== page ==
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Alex Chalk is the new Justice Secretary

This blog was first sent out to our Rights Removal Bill mailing list. Join the mailing list to be the first get updates on our work and UK human rights reform.

Dominic Raab has been replaced by Alex Chalk as Justice Secretary

On 21st April 2023, Dominic Raab announced that he was resigning as Justice Secretary after an inquiry that investigated complaints that he had bullied team members found “he acted in a way which was intimidating, in the sense of unreasonably and persistently aggressive conduct” and “abuse or misuse of power in a way that undermines or humiliates”. 

Dominic Raab has been widely considered the driving force behind the Rights Removal Bill, with the Chair of the Joint Committee on Human Rights saying, “it would be fair to say the Bill of Rights is very much [his] baby”. When he was briefly replaced by Brandon Lewis in September 2022, the Bill was immediately shelved and it has not yet proceeded to Second Reading despite the Justice Secretary’s insistence that he was keen to progress. 

While this change in Ministers could be a positive step towards scrapping the Rights Removal Bill and protecting our Human Rights Act, the Bill still remains on the Parliamentary timetable and the new Justice Secretary has not yet made any statements as to its future. 

The new Justice Secretary: Alex Chalk

Although he hasn’t made clear his stance on the Rights Removal Bill, Alex Chalk is on record saying that he “very much supports” the European Convention on Human Rights and "what the Court does, and the rulings that it provides, overwhelmingly contribute to human rights in this country and to the quality of our public discourse and democracy". This is perhaps not surprising given his career as a barrister and Solicitor General, and his stated belief that the “rule of law matters [for] a fair, free and ordered society” (find out Why Our Human Rights Act Matters for the Rule of Law in our guest blog from Public Law Project). Chalk also worked as the Parliamentary Under-Secretary for Robert Buckland when Buckland was the Justice Secretary. Buckland has described the Rights Removal Bill as “worse than useless” and sewing “seeds of danger”. 

However, as our CEO said when the Bill was first shelved, “this is good news [but] caution must be our response.” At that time, we wrote a blog exploring what might happen next. One possibility was that “separate legislative proposals may be introduced to Parliament, which seek to make changes similar to those contained in the Rights Removal Bill.” Since then, the Government has introduced the Illegal Migration Bill (better known as the Refugee Ban Bill) and the Victim & Prisoners Bill that appear to do just that. Both Bills contain concerning clauses about removing Section 3 of the Human Rights Act that mirror some of the most dangerous parts of the Rights Removal Bill.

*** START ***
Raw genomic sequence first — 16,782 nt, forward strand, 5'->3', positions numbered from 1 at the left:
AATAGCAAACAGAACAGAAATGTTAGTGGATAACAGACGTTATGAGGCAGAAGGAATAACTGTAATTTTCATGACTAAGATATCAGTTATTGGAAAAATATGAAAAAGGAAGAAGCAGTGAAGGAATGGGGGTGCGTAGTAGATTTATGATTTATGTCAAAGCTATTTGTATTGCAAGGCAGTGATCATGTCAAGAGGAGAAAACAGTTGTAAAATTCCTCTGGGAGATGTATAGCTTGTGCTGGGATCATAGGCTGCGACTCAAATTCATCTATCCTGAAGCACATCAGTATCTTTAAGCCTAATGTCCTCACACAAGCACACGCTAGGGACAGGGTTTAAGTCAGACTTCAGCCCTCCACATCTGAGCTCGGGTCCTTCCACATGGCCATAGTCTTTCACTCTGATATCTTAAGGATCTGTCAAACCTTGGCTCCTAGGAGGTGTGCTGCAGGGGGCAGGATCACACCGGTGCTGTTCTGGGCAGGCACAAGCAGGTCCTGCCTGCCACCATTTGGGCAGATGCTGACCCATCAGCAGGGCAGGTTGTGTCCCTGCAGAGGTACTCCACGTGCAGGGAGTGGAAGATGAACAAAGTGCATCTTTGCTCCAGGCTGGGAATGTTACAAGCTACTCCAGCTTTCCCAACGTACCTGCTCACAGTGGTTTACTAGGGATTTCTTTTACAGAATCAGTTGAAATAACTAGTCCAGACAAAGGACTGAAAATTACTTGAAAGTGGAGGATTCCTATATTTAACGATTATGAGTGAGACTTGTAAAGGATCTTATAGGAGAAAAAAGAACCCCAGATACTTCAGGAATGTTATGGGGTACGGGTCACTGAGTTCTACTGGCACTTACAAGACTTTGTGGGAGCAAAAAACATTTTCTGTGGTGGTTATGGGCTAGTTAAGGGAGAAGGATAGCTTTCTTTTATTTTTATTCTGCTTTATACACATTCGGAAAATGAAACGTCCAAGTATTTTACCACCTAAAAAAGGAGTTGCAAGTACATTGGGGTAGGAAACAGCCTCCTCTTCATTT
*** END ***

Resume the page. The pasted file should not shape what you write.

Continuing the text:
Joint Letter on Section 3 of the Human Rights Act

Section 3 of our Human Rights Act means that government and the public bodies making decisions about our lives must apply other laws and policies in a way which respects our human rights, as far as it is possible to do so. We call it, “the interpretive obligation”. This applies to the courts but also to public authorities acting under the power of other laws such as the Mental Health Act 1983. This also means that when the law gives public officials a choice, they must choose the option that respects human rights. We call this “looking at laws through a human rights lens". This helps other laws work well in practice and makes sure that our laws continue to respect human rights as society changes.  

Yet the UK Government tried to remove Section 3’s protections from everyone through its Rights Removal Bill – and has now attempted to write it out of the Refugee Ban Bill and the Victims & Prisoners Bill.  

We have serious concerns about what this would mean for human rights protections for everyone in the UK. Through our work with people, communities and systems, we’ve seen how important Section 3 is in helping public body workers make rights-respecting decisions and helping people accessing services advocate for themselves. 

On 19th April 2023, we led a group of 46 civil society organisations in writing to the JCHR explaining our concerns and urging them to: 

  • take a watching brief on this matter;
  • raise this issue in Parliament as appropriate, including in letters and evidence sessions with relevant Ministers; and
  • be alert to similar provisions when conducting all inquiries and legislative scrutiny

What next?

With the Refugee Ban Bill being rushed through Parliament and the Rights Removal Bill still on the timetable with the potential to be picked up at any point, there’s still lots of work to do to protect our human rights in law and in practice.  

We look forward to contacting the new Justice Secretary to share stories of Why Our Human Rights Act Matters to people every day and to urge him to stand firm on our human rights protections. 

You can join the call to stand up for our human rights by writing to your MP using our template letter. 

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